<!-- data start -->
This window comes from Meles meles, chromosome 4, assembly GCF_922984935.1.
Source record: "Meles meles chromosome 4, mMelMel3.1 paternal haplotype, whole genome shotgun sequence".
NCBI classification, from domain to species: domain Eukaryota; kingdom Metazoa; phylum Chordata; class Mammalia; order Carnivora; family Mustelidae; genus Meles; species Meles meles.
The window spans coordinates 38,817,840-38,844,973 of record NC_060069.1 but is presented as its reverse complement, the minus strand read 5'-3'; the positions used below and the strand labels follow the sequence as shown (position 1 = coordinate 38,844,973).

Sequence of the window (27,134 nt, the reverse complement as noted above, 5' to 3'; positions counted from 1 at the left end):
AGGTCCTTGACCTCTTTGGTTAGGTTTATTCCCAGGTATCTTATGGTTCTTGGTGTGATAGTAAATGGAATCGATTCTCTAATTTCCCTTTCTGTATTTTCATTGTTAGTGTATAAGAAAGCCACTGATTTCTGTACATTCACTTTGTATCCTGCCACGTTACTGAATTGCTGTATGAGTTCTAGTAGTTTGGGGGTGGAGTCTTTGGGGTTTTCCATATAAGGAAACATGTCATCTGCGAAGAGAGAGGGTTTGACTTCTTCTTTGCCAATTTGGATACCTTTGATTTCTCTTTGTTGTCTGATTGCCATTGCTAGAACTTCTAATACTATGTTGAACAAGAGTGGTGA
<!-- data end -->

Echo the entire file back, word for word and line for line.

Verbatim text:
This window comes from Meles meles, chromosome 4, assembly GCF_922984935.1.
Source record: "Meles meles chromosome 4, mMelMel3.1 paternal haplotype, whole genome shotgun sequence".
NCBI classification, from domain to species: domain Eukaryota; kingdom Metazoa; phylum Chordata; class Mammalia; order Carnivora; family Mustelidae; genus Meles; species Meles meles.
The window spans coordinates 38,817,840-38,844,973 of record NC_060069.1 but is presented as its reverse complement, the minus strand read 5'-3'; the positions used below and the strand labels follow the sequence as shown (position 1 = coordinate 38,844,973).

Sequence of the window (27,134 nt, the reverse complement as noted above, 5' to 3'; positions counted from 1 at the left end):
AGGTCCTTGACCTCTTTGGTTAGGTTTATTCCCAGGTATCTTATGGTTCTTGGTGTGATAGTAAATGGAATCGATTCTCTAATTTCCCTTTCTGTATTTTCATTGTTAGTGTATAAGAAAGCCACTGATTTCTGTACATTCACTTTGTATCCTGCCACGTTACTGAATTGCTGTATGAGTTCTAGTAGTTTGGGGGTGGAGTCTTTGGGGTTTTCCATATAAGGAAACATGTCATCTGCGAAGAGAGAGGGTTTGACTTCTTCTTTGCCAATTTGGATACCTTTGATTTCTCTTTGTTGTCTGATTGCCATTGCTAGAACTTCTAATACTATGTTGAACAAGAGTGGTGA